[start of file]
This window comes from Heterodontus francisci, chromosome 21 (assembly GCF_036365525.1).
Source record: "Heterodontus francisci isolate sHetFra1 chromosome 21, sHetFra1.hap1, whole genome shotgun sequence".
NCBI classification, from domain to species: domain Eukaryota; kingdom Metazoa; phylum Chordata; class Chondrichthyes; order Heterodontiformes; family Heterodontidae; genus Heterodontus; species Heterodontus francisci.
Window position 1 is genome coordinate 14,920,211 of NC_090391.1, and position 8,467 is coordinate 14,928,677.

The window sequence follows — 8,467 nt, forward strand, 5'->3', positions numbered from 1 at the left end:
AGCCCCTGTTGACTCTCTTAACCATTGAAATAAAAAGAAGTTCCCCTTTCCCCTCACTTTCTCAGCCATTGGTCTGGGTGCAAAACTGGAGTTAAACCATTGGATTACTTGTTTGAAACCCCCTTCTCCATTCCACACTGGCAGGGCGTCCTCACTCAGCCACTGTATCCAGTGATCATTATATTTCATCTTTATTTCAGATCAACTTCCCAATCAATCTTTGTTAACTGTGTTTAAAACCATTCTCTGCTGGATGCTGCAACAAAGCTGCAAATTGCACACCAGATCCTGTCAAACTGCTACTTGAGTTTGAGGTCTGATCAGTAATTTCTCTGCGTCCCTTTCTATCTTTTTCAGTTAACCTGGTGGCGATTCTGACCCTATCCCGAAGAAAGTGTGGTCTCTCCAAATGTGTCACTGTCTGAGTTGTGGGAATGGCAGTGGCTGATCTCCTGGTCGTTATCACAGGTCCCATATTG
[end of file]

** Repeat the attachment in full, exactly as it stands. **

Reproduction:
This window comes from Heterodontus francisci, chromosome 21 (assembly GCF_036365525.1).
Source record: "Heterodontus francisci isolate sHetFra1 chromosome 21, sHetFra1.hap1, whole genome shotgun sequence".
NCBI classification, from domain to species: domain Eukaryota; kingdom Metazoa; phylum Chordata; class Chondrichthyes; order Heterodontiformes; family Heterodontidae; genus Heterodontus; species Heterodontus francisci.
Window position 1 is genome coordinate 14,920,211 of NC_090391.1, and position 8,467 is coordinate 14,928,677.

The window sequence follows — 8,467 nt, forward strand, 5'->3', positions numbered from 1 at the left end:
AGCCCCTGTTGACTCTCTTAACCATTGAAATAAAAAGAAGTTCCCCTTTCCCCTCACTTTCTCAGCCATTGGTCTGGGTGCAAAACTGGAGTTAAACCATTGGATTACTTGTTTGAAACCCCCTTCTCCATTCCACACTGGCAGGGCGTCCTCACTCAGCCACTGTATCCAGTGATCATTATATTTCATCTTTATTTCAGATCAACTTCCCAATCAATCTTTGTTAACTGTGTTTAAAACCATTCTCTGCTGGATGCTGCAACAAAGCTGCAAATTGCACACCAGATCCTGTCAAACTGCTACTTGAGTTTGAGGTCTGATCAGTAATTTCTCTGCGTCCCTTTCTATCTTTTTCAGTTAACCTGGTGGCGATTCTGACCCTATCCCGAAGAAAGTGTGGTCTCTCCAAATGTGTCACTGTCTGAGTTGTGGGAATGGCAGTGGCTGATCTCCTGGTCGTTATCACAGGTCCCATATTG